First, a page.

Hurling and camogie

Focused Antrim can compete with the best says hurling captain Conor McKinley

Armagh's Danny Magee close in on Antrim's Conor McKinley
John Martin

After one round of the Joe McDonagh Cup, the newly-created tier two hurling championship is already living up to expectations.

It was always going to be an unpredictable competition given the comparable levels of the six teams involved, but the opening three games have evidenced perfectly just how difficult a competition this will be to win.

Antrim, Ulster's sole representatives, faced Meath in their opening game on Saturday.

Antrim had failed to beat the Royals in their previous three outings but, after trailing by six points after the opening quarter, the Saffrons went on to win by 16 points.

Laois, pre-competition favourites, then lost their opening game by just three points to Westmeath, who came away from O'Moore Park in triumph for the first time in 50 years. Kerry and Carlow then served up a tit-for-tat nail-biter on Sunday, with Carlow coming from a point down on 69 minutes to snatch the win in injury time.

Antrim captain Conor McKinley didn't expect anything less.

Between meetings in the Walsh Cup, Allianz League, Christy Ring Cup and Leinster qualifiers, these teams know each other inside out.

“We've played each other so often, it's nearly like playing club games. You know each other inside out, you know the traits of certain players and that sort of thing,” said McKinley.

Antrim continue their quest for a place in the July 1st decider - which will be played as a curtain-raiser to the Leinster final at Croke Park - with a home game against Carlow at Corrigan Park on Saturday.

It means a hectic schedule of five games in seven weeks, but the prize of a McDonagh Cup medal -and perhaps more alluringly - a place in the MacCarthy Cup awaits the two finalists.

“Everything is set towards the Leinster final and they have to work back from that date so the games are condensed into a short period of time. The good side of it is that you're getting plenty of games and whoever recovers best and gets that wee bit of luck with injuries will have a big advantage,” said the Dunloy clubman.

“We are under no illusions as to how competitive it is but that's what we're after… good competitive championship fixtures. It's not like the league where you can target matches where you think the points might come from because every game in the Joe McDonagh is 50-50. That's not a cliché, all you have to do is look at past results.

“All the teams have the same aspiration of getting to the Liam MacCarthy. It's the carrot for everyone. No disrespect to the other tiers, we all want to be in that top tier and we believe that's where we belong and that's what we started to train for back in October.

“Whoever wins the Joe McDonagh, their momentum is going to be good going into the MacCarthy Cup, but we can't look past the next game because if you take your eye off the ball you're asking for trouble.”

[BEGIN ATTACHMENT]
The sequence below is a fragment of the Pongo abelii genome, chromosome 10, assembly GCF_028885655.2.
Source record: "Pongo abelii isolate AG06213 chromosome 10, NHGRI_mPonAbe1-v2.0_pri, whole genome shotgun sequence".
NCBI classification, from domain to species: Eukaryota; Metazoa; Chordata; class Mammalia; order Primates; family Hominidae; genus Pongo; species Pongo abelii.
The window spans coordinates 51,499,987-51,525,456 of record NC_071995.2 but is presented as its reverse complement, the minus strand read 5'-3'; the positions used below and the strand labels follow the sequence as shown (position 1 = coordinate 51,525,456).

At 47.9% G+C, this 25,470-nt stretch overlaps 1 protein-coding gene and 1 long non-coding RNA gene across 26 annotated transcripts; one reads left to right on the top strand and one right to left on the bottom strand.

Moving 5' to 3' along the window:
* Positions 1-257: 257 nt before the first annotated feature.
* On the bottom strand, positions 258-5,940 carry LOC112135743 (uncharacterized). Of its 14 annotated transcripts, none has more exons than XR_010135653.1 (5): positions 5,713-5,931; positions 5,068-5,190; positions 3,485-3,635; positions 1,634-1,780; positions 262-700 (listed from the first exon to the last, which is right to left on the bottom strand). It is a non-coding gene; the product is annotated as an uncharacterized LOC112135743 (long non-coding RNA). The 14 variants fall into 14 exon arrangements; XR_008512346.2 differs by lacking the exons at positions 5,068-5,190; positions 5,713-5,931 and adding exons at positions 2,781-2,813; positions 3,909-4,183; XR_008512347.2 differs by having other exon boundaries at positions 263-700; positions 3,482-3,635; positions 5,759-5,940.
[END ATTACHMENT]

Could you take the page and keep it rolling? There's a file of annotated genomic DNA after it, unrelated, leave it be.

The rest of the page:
After this week's clash against Carlow, they host Laois a week later, and have a week's break before travelling to Westmeath.

The group games finish with a home tie against Kerry on 9 June.

Antrim sit top of the Joe McDonagh Cup table on points difference, but the competition is still anybody's.

Laois were installed as pre-competition favourites ahead of Westmeath, with Antrim and Carlow joint third favourites.

After one round of games, the bookies now quote Westmeath as favourites with Carlow as second favourites in front of Antrim who are a generous 100-30.

Laois have now dropped to fourth favourites. That will no doubt change several times over the course of this competition.

However McKinley is concerned only by what Antrim can do to ensure that the Joe McDonagh Cup's first journey from Croke Park is a northward one.

Despite relegation from Division 1B, Antrim can take plenty of positives from the league.

They ran All-Ireland champions Galway close, lost to Dublin by a point, and beat Offaly. That ensured a relegation play-off against Laois which, McKinley says, the Saffrons “let slip”.

“As long as I've been with Antrim, it's as good a league campaign as I've been part of.

“Obviously the way it ended against Laois was disappointing but I feel we beat ourselves.

“We hit a lot of wides and missed a penalty.

“When you're beaten by a better team it's a lot easier to take,” said the 29-year-old who is in his ninth year on the Antrim senior panel.

“I felt we just let it slip on the day through our mistakes.

“You look at the Galway game, we were 10 minutes away for beating the All-Ireland champions and the Dublin game was a one-point swing… belief is a big thing and if you can't take belief out of that, when can you take it?”

McKinley added: “The important thing is to learn from, and don't repeat past mistakes. You can't keep making the same mistakes and expect to have different results.

“We've shown that when we're in the right frame of mind we can put it up to the best in the country.”

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Hurling and camogie

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